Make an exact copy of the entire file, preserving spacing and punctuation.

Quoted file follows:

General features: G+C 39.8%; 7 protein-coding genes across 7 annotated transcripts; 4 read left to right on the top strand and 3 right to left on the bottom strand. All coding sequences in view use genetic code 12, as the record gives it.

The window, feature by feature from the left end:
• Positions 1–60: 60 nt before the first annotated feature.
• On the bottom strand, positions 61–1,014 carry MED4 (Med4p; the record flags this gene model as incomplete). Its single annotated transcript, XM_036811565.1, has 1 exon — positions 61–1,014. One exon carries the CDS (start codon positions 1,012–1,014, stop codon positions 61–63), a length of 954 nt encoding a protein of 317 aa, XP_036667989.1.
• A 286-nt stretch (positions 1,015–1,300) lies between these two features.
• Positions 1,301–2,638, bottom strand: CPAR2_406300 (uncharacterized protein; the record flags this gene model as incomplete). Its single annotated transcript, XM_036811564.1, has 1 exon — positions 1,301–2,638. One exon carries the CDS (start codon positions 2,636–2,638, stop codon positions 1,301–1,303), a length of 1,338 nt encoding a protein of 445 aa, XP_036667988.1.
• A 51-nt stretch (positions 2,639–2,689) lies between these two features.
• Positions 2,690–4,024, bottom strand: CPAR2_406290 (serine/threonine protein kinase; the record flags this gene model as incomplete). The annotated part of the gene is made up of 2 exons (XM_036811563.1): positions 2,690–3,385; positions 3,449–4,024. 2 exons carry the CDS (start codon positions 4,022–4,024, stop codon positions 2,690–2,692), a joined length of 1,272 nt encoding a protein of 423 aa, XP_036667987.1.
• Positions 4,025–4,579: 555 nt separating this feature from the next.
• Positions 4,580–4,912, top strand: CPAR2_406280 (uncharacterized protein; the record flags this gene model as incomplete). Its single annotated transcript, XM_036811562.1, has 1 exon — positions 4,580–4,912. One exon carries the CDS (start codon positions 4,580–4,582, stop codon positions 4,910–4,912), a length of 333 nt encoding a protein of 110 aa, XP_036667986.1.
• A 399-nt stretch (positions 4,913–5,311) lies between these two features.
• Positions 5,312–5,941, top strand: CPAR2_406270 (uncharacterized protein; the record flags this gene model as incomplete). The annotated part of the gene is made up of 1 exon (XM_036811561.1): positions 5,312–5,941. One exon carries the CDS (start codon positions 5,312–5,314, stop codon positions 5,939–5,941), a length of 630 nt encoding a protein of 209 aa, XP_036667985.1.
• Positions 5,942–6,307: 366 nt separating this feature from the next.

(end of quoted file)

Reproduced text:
General features: G+C 39.8%; 7 protein-coding genes across 7 annotated transcripts; 4 read left to right on the top strand and 3 right to left on the bottom strand. All coding sequences in view use genetic code 12, as the record gives it.

The window, feature by feature from the left end:
• Positions 1–60: 60 nt before the first annotated feature.
• On the bottom strand, positions 61–1,014 carry MED4 (Med4p; the record flags this gene model as incomplete). Its single annotated transcript, XM_036811565.1, has 1 exon — positions 61–1,014. One exon carries the CDS (start codon positions 1,012–1,014, stop codon positions 61–63), a length of 954 nt encoding a protein of 317 aa, XP_036667989.1.
• A 286-nt stretch (positions 1,015–1,300) lies between these two features.
• Positions 1,301–2,638, bottom strand: CPAR2_406300 (uncharacterized protein; the record flags this gene model as incomplete). Its single annotated transcript, XM_036811564.1, has 1 exon — positions 1,301–2,638. One exon carries the CDS (start codon positions 2,636–2,638, stop codon positions 1,301–1,303), a length of 1,338 nt encoding a protein of 445 aa, XP_036667988.1.
• A 51-nt stretch (positions 2,639–2,689) lies between these two features.
• Positions 2,690–4,024, bottom strand: CPAR2_406290 (serine/threonine protein kinase; the record flags this gene model as incomplete). The annotated part of the gene is made up of 2 exons (XM_036811563.1): positions 2,690–3,385; positions 3,449–4,024. 2 exons carry the CDS (start codon positions 4,022–4,024, stop codon positions 2,690–2,692), a joined length of 1,272 nt encoding a protein of 423 aa, XP_036667987.1.
• Positions 4,025–4,579: 555 nt separating this feature from the next.
• Positions 4,580–4,912, top strand: CPAR2_406280 (uncharacterized protein; the record flags this gene model as incomplete). Its single annotated transcript, XM_036811562.1, has 1 exon — positions 4,580–4,912. One exon carries the CDS (start codon positions 4,580–4,582, stop codon positions 4,910–4,912), a length of 333 nt encoding a protein of 110 aa, XP_036667986.1.
• A 399-nt stretch (positions 4,913–5,311) lies between these two features.
• Positions 5,312–5,941, top strand: CPAR2_406270 (uncharacterized protein; the record flags this gene model as incomplete). The annotated part of the gene is made up of 1 exon (XM_036811561.1): positions 5,312–5,941. One exon carries the CDS (start codon positions 5,312–5,314, stop codon positions 5,939–5,941), a length of 630 nt encoding a protein of 209 aa, XP_036667985.1.
• Positions 5,942–6,307: 366 nt separating this feature from the next.